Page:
· Doctoral scholarship, Fonds de recherche du Québec - Nature et technologies (2014-2017)
· Excellence grant, Anne Vallée Ecological Fund (2014)
· Finalist of the scientific outreach contest Cogito, AELIÉS, Laval University (2013). Video here.
· Young Scientist Forum Funding, University of Tromsø, Norway (2013)
· Northern Scientific Training Program, Indian and Northern Affairs Canada (2013-2018)
· Student Involvement Distinction (scientific journalism), Student Life Office, Laval University (2011)
Falardeau M, Raudsepp-Hearne C, Bennett EM. 2018. A novel approach for co-producing positive scenarios that explore agency: case study from the Canadian Arctic. Sustainability Science, DOI: https://doi.org/10.1007/s11625-018-0620-z
Falardeau M, Bouchard C, Robert D, Fortier L. 2017. First records of Pacific sand lance (Ammodytes hexapterus) in the Canadian Arctic Archipelago. Polar Biology 40: 2291. DOI: 10.1007/s00300-017-2141-0.
Pepin P, Robert D, Bouchard C, F. Dower J, Falardeau M, Fortier L, Jenkins GP, Leclerc V, Levesque K, Llopiz JK, Meekan MG, Murphy HM, Ringuette M, Sirois P, Sponaugle S. 2015. Once upon a larva: Revisiting the relationship between feeding success and growth in fish larvae. ICES Journal of Marine Science 72: 359-373. DOI: https://doi.org/10.1093/icesjms/fsu201
Falardeau M, Robert D, Fortier L. 2014. Could the planktonic stages of polar cod and Pacific sand lance compete for food in the warming Beaufort Sea? ICES Journal of Marine Science 71: 00-00. DOI: https://doi.org/10.1093/icesjms/fst221
See a full publication list here, and click here for a list of my oral presentations.
Research Professional, ArcticNet (2014)
Research Professional, Takuvik Joint Program and French Polar Institute IPEV (2013-2014)
Teaching Assistant in Invertebrate Zoology and Physical Oceanography, Laval University (2013)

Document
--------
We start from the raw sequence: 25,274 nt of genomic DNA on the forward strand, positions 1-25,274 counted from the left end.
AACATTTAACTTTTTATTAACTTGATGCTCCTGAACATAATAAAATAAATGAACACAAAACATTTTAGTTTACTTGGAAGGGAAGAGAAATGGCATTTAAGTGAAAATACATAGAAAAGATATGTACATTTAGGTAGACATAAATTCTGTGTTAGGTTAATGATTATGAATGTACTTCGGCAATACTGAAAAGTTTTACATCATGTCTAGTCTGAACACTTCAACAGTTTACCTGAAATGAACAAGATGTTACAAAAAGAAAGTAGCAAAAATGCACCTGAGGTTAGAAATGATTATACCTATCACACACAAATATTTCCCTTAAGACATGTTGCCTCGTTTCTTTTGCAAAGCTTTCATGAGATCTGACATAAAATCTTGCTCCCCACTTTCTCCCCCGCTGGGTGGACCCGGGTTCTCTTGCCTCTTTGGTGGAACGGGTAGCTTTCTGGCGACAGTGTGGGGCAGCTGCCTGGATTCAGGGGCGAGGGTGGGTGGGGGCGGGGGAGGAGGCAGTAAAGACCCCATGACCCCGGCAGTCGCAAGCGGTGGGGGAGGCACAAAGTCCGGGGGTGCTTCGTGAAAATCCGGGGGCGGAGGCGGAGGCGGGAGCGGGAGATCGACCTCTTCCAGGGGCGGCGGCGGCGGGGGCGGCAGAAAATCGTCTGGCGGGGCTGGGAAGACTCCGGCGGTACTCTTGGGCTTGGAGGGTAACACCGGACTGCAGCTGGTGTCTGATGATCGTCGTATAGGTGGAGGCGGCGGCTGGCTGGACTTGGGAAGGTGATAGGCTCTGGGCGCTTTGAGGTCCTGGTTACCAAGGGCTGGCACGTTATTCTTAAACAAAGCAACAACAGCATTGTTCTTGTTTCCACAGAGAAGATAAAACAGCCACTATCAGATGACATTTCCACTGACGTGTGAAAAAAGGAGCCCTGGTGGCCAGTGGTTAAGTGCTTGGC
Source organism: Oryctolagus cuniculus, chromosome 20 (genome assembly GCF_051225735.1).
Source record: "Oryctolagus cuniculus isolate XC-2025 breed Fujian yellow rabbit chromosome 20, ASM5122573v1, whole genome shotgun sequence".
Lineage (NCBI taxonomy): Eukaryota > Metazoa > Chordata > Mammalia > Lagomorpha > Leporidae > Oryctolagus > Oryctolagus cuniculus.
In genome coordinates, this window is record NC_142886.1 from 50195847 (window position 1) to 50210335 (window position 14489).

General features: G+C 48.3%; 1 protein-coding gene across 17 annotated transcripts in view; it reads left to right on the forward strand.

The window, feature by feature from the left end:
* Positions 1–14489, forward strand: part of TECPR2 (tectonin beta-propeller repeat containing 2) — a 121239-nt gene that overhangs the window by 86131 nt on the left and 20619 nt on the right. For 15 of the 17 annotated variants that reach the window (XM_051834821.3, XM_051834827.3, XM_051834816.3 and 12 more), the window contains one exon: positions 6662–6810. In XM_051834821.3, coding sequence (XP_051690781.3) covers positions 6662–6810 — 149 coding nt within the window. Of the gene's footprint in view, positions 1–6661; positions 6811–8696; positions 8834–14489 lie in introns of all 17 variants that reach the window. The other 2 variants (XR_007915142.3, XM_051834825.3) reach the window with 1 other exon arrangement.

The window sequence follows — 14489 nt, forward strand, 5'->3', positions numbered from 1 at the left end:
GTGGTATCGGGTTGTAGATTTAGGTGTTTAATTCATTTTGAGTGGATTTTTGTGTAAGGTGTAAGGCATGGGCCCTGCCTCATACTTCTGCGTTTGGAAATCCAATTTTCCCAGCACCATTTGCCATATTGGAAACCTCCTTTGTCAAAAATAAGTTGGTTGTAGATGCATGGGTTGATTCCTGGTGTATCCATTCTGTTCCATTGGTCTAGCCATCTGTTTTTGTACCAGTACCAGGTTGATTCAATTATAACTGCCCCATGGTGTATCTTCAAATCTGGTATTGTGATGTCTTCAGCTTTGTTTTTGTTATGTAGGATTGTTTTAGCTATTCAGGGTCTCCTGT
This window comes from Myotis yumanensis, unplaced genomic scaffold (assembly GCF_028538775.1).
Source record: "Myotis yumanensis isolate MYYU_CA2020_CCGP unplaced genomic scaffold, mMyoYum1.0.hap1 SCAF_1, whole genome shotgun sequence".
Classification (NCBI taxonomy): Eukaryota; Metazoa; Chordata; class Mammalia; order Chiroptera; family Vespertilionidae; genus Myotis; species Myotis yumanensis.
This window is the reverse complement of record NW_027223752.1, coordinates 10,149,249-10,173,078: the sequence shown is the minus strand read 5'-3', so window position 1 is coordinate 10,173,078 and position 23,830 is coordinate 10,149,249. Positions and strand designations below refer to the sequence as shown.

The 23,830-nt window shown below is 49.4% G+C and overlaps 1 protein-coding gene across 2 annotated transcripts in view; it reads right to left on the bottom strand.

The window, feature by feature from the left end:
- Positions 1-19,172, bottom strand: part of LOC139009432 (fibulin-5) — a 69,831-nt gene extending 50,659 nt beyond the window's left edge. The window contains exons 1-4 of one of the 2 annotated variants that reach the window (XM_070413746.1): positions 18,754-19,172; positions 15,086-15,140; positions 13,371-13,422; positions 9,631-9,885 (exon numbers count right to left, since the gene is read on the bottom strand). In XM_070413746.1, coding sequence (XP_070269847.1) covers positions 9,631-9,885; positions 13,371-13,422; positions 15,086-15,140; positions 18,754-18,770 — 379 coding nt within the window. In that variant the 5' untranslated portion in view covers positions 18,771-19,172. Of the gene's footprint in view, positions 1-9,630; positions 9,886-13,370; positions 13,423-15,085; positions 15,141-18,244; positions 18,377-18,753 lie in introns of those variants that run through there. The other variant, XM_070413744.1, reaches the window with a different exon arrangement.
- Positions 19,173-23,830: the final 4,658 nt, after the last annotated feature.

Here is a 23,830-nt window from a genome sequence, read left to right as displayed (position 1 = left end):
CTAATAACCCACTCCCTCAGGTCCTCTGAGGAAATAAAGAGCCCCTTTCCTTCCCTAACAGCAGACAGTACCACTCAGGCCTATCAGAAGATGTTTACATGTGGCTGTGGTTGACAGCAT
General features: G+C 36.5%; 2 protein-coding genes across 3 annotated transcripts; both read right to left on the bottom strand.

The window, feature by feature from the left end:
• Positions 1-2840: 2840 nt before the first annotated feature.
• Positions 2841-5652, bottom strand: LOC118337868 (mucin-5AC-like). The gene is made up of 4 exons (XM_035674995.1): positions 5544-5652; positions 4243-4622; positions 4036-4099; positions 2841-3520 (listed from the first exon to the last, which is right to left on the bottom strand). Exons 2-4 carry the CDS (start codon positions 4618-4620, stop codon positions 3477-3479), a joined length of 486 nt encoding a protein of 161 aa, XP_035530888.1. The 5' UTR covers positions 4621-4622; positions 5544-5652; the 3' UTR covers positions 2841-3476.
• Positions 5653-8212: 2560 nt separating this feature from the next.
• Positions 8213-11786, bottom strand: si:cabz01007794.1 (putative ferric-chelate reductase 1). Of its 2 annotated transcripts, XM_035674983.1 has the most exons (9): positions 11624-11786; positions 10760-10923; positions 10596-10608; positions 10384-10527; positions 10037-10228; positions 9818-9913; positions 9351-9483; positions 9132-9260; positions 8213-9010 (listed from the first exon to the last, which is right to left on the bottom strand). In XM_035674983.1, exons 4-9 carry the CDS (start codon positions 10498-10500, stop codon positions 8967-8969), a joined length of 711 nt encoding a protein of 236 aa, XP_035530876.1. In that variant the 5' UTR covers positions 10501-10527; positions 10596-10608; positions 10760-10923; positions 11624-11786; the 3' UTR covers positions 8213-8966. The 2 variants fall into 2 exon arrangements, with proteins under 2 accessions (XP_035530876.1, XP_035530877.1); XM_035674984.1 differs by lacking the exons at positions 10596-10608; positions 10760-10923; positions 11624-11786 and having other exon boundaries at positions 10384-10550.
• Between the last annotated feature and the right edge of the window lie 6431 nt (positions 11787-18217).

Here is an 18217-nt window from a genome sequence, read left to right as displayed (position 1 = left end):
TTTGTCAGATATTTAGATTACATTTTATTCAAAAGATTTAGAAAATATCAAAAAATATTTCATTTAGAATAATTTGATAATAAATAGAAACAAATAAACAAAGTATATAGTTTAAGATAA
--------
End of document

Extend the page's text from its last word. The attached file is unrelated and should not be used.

Young Scientist Forum Workshop, ARCTOS, University of Tromsø (2013)
Guide in marine ecology, Group of Research and Education on Marine Mammals, GREMM (2012)
Research Assistant, Quebec-Ocean (2009-2011)
Community consultations, Cambridge Bay, Nunavut (2017, 2018)
Arctic char monitoring program, Department of Fisheries and Oceans Canada, Nunavut, Canadian Arctic (2015)
R/V Martin Bergmann scientific cruise, Queen Maud Gulf and Dease Strait, Canadian Arctic (2015)
CCGS Amundsen, ArcticNet, Canadian Arctic and Greenland (2014)
Astrolabe icebreaker and Dumont d’Urville Station, French Polar Institute, Antarctica (2014)
CCGS Amundsen, ArcticNet, Canadian Arctic and Greenland (2013)
CCGS Amundsen, ArcticNet, Hudson Bay and Canadian Arctic (2010)
Selection of other activities
Science communication and outreach (Various activities)
Chair (2017-18) and Board member (2015-present), Association of Polar Early Career Scientists, Canada's committee (APECS Canada)
Co-organizer, Intercultural Indigenous Workshop
2017 edition: “Sharing perspectives and experiences on research in Canada’s North”, November 16th and 17th, McGill University
2016 edition: “Scientific and local knowledge in Northern Research”, April 8th, Université de Montréal
Scuba diving, trekking, yoga, trail running, playing music, science communication, reading, photography, filmmaking and traveling.